• Reduction in budget for stormwater drainage
  • Reduction in service levels for some maintenance works
  • Deferring some drainage and detention basin projects
  • Deferral of capital works projects to value of $11.9M

Many of these adjustments were made in consultation with IPART’s consultants.

Poor advice from Council staff

The Commissioner suggests that there was a lack of financial direction from Chief Financial Officers (CFO) between August 2017 and October 2020. In particular, the CFO  appointed in 2019 “may have facilitated the lack of information flowing to councillors about the situation and lack of action to counteract the downward trend of CCC’s cash position.”

The Commissioner also comments that “The investment report for October 2019 did not contain any additional comment to alert the reader to the fact that unrestricted cash was in the negative….. At no time was any notation made in an investment report to alert councillors to that fact.”

The councillors were never informed that the unrestricted funds had been exhausted nor were they warned about the consequences of having no unrestricted funds available”.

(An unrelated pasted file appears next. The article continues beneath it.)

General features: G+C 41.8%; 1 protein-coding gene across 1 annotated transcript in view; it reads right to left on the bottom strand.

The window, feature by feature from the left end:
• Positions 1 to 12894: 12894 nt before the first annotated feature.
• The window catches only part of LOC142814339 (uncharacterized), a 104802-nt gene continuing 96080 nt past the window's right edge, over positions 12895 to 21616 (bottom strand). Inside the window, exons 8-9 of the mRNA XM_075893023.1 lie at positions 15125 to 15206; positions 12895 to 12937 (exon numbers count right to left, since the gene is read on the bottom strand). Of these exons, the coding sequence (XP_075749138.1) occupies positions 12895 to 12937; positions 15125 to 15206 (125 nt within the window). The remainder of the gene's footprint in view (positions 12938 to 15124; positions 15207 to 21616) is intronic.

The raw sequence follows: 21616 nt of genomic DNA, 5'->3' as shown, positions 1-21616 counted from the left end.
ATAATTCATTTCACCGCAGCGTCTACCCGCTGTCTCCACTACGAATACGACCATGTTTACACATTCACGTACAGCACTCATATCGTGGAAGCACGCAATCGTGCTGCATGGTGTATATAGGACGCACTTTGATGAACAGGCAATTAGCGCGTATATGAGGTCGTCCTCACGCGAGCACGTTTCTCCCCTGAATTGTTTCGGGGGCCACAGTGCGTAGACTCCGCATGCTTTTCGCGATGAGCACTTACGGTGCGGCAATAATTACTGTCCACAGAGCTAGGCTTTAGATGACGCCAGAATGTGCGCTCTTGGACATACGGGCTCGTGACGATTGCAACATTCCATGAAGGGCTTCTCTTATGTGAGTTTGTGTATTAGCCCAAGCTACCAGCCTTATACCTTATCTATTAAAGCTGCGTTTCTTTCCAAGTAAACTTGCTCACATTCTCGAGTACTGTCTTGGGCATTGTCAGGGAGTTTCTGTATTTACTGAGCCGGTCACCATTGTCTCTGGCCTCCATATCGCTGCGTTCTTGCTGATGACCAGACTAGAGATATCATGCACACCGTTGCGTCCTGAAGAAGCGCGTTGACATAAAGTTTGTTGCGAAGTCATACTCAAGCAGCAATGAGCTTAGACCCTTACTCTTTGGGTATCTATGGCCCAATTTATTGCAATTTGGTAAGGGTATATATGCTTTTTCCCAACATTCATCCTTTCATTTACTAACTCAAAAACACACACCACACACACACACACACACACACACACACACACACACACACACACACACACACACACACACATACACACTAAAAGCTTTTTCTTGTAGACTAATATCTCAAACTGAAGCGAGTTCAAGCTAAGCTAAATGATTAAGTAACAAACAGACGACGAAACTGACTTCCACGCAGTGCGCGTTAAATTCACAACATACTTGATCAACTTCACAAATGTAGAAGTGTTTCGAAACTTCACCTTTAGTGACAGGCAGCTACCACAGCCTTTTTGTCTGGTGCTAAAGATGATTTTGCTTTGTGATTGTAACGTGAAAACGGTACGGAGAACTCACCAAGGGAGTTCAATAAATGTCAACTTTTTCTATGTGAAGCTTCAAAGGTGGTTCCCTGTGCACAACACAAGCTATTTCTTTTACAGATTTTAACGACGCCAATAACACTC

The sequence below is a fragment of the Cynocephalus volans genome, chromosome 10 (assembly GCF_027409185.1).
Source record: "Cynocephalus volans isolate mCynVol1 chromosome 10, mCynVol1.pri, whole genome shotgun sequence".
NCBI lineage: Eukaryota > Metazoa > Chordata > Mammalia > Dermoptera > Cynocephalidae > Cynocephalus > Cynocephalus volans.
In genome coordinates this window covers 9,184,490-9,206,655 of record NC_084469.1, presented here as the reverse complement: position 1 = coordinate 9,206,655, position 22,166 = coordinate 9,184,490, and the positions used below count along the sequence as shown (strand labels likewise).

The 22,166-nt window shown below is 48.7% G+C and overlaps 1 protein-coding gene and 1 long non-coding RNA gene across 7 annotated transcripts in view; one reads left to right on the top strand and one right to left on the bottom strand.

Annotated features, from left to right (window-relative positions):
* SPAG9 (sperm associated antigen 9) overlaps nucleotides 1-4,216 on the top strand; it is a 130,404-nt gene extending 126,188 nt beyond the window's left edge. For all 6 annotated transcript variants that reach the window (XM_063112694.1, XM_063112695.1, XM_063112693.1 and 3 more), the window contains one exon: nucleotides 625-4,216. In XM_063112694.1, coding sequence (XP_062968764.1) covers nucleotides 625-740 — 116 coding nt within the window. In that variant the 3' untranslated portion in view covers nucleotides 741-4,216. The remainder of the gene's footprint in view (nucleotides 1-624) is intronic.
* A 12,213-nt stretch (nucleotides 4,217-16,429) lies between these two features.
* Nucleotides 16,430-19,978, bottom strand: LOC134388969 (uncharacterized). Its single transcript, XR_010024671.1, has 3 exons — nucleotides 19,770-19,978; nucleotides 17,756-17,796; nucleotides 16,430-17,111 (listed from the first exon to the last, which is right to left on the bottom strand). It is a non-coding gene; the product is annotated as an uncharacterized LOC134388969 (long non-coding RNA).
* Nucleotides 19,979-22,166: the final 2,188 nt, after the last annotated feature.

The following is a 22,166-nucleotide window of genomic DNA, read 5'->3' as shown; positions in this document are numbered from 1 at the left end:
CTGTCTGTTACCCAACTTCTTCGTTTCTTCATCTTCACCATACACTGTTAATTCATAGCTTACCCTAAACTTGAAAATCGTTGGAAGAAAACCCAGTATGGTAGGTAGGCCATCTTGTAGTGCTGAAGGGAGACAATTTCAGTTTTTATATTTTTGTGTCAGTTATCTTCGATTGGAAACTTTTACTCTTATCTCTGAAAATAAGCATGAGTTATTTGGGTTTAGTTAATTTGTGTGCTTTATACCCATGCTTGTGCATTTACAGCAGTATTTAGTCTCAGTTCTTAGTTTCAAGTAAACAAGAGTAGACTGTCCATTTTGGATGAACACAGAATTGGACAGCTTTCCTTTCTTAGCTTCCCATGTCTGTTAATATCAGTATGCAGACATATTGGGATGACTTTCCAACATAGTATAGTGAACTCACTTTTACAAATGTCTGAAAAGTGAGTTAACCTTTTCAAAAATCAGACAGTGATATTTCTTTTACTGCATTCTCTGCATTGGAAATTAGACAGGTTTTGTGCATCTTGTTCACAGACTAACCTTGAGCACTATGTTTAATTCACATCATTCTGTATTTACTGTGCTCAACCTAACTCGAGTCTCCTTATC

The financial information provided to councillors was not easy to read and was sadly lacking in attention to trends.”

The Commissioner identifies staff that should have been able to provide an accurate picture of the Council’s finances—and did not.

The Commissioner identifies a staff member that could have answered relevant questions—but then indicates that she did not question him “as he was not able to be located”. (A recent search suggests that he may now be working for the NSW government).

The investment reports from October 2019 until the financial crisis, were designed to obfuscate rather than elucidate. The staff of CCC responsible for those reports bear a significant responsibility for the lack of knowledge on the part of the councillors for the unlawful use of restricted funds